The Orlando Magic’s offense has been stuck in the mud most of the season. For two nights they found some rhythm and got Aaron Gordon going again.
It is easy to see how frustrating the poor shooting this season has been on his face. A player usually inclined to the most joyous act in the game — the dunk — seemed bottled up. The team was not running as they wanted and the team was stuck in the mud as the offense struggled to create any separation.
As much use as this stat can have, Aaron Gordon’s dunks were way down. He just could not wriggle free for the easy baskets that put him on highlight reels and make him a talented player.
Everything was a struggle. A fight for space and to create that space, mostly off the dribble. That only made matters worse. Gordon was too determined to get things to work and lift his team as everyone else struggled.
He changed that quickly in the first quarter, unboxing a close-quartered 180-degree slam off a feed from Wesley Iwundu. The smile came across his face and the Magic were cutting into the 10-point deficit the Phoenix Suns put the Orlando Magic under with three minutes left.
Gordon did not let up from there as the Magic won 128-114 at Amway Center on Wednesday.
Shaking aside a season that has not gotten to the start he hoped for, Gordon started attacking the basket aggressively and moving into his jumper quickly. Outside a few stray possessions, he caught the ball on cuts or quickly attacked rather than rely on his dribble to probe and set himself up.
Gordon scored a season-high 32 points on 13-for-15 shooting. He made all five of his 3-pointers. Gordon hit his last nine shots.
Not all of them were easy. But most of them came with him attacking the basket. He bulled his way to the basket on one possession and then faded away simply for that pull-up he likes on others.
For the first time, Gordon put together back-to-back strong offensive games, coming off an 18-point performance the night before against the Washington Wizards.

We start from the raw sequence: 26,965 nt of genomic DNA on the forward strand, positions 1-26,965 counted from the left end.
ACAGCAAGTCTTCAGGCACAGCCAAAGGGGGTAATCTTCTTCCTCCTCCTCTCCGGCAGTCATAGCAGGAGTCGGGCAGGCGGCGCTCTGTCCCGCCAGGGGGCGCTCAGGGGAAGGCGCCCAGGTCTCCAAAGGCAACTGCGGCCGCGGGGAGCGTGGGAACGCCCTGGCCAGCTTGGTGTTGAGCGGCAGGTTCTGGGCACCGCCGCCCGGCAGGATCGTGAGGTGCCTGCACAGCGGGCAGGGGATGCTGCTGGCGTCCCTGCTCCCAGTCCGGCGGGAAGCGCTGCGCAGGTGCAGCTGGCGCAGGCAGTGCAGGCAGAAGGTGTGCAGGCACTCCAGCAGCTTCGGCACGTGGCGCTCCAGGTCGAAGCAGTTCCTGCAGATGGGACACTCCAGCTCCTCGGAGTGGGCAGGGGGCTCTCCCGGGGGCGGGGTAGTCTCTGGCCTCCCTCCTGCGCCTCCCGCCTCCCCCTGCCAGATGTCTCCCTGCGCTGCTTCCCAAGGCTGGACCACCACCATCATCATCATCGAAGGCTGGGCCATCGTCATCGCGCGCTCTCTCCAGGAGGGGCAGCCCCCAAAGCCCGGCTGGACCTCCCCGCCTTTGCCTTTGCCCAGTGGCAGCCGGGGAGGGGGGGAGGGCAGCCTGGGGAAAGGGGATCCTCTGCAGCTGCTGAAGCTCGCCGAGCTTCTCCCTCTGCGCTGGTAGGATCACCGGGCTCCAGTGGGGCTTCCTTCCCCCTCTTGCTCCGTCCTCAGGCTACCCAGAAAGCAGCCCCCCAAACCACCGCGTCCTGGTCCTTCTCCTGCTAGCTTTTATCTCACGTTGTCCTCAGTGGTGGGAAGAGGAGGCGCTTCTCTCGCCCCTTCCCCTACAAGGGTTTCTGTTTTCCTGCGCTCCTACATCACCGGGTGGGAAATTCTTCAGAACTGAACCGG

Just three games back from a sprained ankle that kept him out for a little more than a week, Gordon has started to find his shooting touch again. Or, at least, become better at attacking the basket to find the shots he can succeed with.
Considering how slowly Gordon has gotten out of the gate, it was a more-than-welcome sight. And a sign the offense has turned some corner or found some rhythm.
That thing that had been missing was suddenly found — at least for two nights.
For the season now, Gordon is averaging 13.8 points per game and shooting 43.1 percent from the floor and 33.3 percent from beyond the arc. In his last two games, Gordon has totaled 50 points while shooting 66.7 percent from the floor, going 7 for 10 from beyond the arc.
Gordon’s difficulties scoring has certainly slowed the Magic’s offense. The Magic hoped Gordon would build upon his all-around skills he displayed last year. He saw a small decrease in scoring, but he improved greatly as a defender and as a playmaker. He was more disciplined with his shot selection and that helped bring out his passing as defenses had to account for him more.
Gordon has kept up his defense so far this year. He has been the Magic’s best perimeter defender, showing advanced skills in containing the ball and directing players where he wants them to go.
But his offense and his shot selection have certainly regressed. It has been a struggle for him to get himself going.